Minister says he understands ‘Won’t pay’ protest

Justice Minister Haris Kastanidis suggested on Thursday that the government has to show some ?understanding? for the growing number of people who are refusing to pay road tolls or purchase public transport tickets in an apparent contradiction of previous statements by PASOK that it intends to clamp down on the protesters.

The government had suggested earlier this week that it would no longer tolerate the growing number of citizens? movements that have united under the ?I won?t pay? banner.

These include groups that are refusing to pay road tolls, which have recently been increased, as well as for train or bus tickets, whose price went up on Tuesday.

In a coordinated move, campaigners are planning to force open tollbooths across Greece on Monday. Yesterday, groups of protesters covered ticket machines at eight metro stations for about an hour.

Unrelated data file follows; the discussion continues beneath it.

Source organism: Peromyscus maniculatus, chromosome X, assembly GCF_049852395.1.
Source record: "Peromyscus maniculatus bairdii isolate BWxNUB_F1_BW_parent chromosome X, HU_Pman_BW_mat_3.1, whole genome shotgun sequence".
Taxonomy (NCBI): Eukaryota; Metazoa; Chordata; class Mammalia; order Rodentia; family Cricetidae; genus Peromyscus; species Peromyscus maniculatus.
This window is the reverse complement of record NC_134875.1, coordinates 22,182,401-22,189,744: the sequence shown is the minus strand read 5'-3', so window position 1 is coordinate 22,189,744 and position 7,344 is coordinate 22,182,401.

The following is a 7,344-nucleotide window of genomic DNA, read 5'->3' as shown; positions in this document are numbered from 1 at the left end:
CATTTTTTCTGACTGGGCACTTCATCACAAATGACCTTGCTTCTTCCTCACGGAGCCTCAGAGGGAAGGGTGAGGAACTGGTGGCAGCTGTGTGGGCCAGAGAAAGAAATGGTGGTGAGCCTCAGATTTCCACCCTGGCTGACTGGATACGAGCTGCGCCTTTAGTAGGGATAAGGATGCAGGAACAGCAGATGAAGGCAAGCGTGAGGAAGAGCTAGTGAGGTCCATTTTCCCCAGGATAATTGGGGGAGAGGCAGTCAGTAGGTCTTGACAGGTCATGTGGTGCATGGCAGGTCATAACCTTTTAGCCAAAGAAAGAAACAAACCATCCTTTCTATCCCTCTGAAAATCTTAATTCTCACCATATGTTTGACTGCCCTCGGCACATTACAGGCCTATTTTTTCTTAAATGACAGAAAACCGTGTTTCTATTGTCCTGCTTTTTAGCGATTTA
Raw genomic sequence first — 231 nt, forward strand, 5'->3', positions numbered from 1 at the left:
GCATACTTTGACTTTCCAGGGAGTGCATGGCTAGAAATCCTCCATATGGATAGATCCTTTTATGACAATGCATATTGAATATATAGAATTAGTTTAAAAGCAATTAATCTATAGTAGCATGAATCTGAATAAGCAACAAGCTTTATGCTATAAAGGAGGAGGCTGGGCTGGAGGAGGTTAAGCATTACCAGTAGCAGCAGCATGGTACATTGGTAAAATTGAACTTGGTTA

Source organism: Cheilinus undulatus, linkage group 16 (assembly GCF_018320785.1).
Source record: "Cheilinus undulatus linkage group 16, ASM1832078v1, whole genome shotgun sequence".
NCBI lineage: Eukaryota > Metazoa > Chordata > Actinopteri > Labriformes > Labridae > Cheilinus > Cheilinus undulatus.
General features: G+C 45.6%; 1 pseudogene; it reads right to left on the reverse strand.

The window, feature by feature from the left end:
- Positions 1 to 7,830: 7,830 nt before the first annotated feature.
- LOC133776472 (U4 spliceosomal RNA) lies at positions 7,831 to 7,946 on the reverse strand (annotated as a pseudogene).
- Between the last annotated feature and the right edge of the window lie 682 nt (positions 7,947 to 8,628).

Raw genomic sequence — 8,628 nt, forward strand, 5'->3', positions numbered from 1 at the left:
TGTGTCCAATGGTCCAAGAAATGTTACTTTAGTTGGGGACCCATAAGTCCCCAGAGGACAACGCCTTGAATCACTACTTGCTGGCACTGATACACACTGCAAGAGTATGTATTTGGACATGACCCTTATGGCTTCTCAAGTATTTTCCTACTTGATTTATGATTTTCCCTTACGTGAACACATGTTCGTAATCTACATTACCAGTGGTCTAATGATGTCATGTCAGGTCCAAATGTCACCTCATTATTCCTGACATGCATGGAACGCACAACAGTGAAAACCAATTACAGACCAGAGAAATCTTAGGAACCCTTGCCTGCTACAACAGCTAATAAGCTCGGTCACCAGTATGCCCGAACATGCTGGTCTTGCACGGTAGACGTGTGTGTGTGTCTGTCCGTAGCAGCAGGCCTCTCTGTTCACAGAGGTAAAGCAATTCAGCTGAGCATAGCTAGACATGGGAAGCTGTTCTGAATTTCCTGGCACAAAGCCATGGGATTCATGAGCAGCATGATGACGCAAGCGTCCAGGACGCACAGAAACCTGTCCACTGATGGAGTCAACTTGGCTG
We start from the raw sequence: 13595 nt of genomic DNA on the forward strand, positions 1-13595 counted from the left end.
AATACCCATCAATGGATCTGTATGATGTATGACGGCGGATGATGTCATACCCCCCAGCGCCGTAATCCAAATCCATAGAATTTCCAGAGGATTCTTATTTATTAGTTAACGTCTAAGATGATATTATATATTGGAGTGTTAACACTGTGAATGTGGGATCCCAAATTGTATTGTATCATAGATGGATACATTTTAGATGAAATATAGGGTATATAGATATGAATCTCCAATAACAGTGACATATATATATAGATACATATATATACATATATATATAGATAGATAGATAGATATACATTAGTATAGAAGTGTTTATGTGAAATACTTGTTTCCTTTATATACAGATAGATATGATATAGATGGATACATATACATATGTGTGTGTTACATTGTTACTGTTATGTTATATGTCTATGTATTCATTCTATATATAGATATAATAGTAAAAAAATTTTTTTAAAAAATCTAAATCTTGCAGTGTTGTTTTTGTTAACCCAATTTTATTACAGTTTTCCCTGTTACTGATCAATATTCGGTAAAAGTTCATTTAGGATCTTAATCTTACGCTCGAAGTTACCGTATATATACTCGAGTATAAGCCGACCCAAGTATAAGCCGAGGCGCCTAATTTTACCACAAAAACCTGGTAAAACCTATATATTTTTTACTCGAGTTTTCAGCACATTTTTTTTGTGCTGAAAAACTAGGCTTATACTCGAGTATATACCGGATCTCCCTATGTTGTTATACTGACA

However, Kastanidis appeared to distance himself from his colleagues? tough approach, suggesting this refusal to conform should be put in the wider context of the drastic changes to people?s daily lives resulting from the economic crisis.

?Laws must be enforced,? he said. ?But there has to be a balance between the strict enforcement of a court decision and social reality.?

?At this difficult juncture, there has to be understanding and we have to prioritize things,? he added, giving the example of the government ordering courts to be lenient on people who owe money.

Kastanidis went on to say that authorities should not adopt the same approach to everyone who refuses to pay, suggesting that more leniency should be shown toward pensioners, for example, than well-paid civil servants.

?The country is going through a deep crisis but if we approach this crisis with social pragmatism then Greeks will emerge stronger,? he said.

New Democracy leader Antonis Samaras criticized Kastanidis?s position, saying that those who did not follow laws were ?anti-social.?

?In a democracy, the law applies to everyone – conforming to legislation is not optional,? he said. ?This would not lead to more freedom but to the tyranny of lawlessness and the nightmare of different interpretations of justice.?

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